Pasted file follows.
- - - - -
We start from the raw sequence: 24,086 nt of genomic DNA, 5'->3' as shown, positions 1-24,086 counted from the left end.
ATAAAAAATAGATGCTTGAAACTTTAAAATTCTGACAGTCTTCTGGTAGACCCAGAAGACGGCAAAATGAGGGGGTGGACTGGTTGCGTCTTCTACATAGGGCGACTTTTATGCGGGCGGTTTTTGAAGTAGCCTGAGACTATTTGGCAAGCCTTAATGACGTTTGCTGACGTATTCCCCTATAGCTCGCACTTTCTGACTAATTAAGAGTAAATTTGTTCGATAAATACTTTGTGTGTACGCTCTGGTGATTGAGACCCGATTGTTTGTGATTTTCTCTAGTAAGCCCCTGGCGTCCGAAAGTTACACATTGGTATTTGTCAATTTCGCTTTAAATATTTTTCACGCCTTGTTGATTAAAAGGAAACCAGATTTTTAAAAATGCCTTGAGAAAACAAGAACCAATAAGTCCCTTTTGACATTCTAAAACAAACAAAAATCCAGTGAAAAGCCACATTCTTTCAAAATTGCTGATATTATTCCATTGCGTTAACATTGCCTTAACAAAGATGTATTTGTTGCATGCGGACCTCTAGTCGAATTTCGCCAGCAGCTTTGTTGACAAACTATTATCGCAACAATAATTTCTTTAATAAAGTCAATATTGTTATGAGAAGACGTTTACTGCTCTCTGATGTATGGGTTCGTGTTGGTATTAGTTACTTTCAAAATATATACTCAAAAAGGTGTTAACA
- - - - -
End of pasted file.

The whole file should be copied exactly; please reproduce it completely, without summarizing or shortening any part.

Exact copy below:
We start from the raw sequence: 24,086 nt of genomic DNA, 5'->3' as shown, positions 1-24,086 counted from the left end.
ATAAAAAATAGATGCTTGAAACTTTAAAATTCTGACAGTCTTCTGGTAGACCCAGAAGACGGCAAAATGAGGGGGTGGACTGGTTGCGTCTTCTACATAGGGCGACTTTTATGCGGGCGGTTTTTGAAGTAGCCTGAGACTATTTGGCAAGCCTTAATGACGTTTGCTGACGTATTCCCCTATAGCTCGCACTTTCTGACTAATTAAGAGTAAATTTGTTCGATAAATACTTTGTGTGTACGCTCTGGTGATTGAGACCCGATTGTTTGTGATTTTCTCTAGTAAGCCCCTGGCGTCCGAAAGTTACACATTGGTATTTGTCAATTTCGCTTTAAATATTTTTCACGCCTTGTTGATTAAAAGGAAACCAGATTTTTAAAAATGCCTTGAGAAAACAAGAACCAATAAGTCCCTTTTGACATTCTAAAACAAACAAAAATCCAGTGAAAAGCCACATTCTTTCAAAATTGCTGATATTATTCCATTGCGTTAACATTGCCTTAACAAAGATGTATTTGTTGCATGCGGACCTCTAGTCGAATTTCGCCAGCAGCTTTGTTGACAAACTATTATCGCAACAATAATTTCTTTAATAAAGTCAATATTGTTATGAGAAGACGTTTACTGCTCTCTGATGTATGGGTTCGTGTTGGTATTAGTTACTTTCAAAATATATACTCAAAAAGGTGTTAACA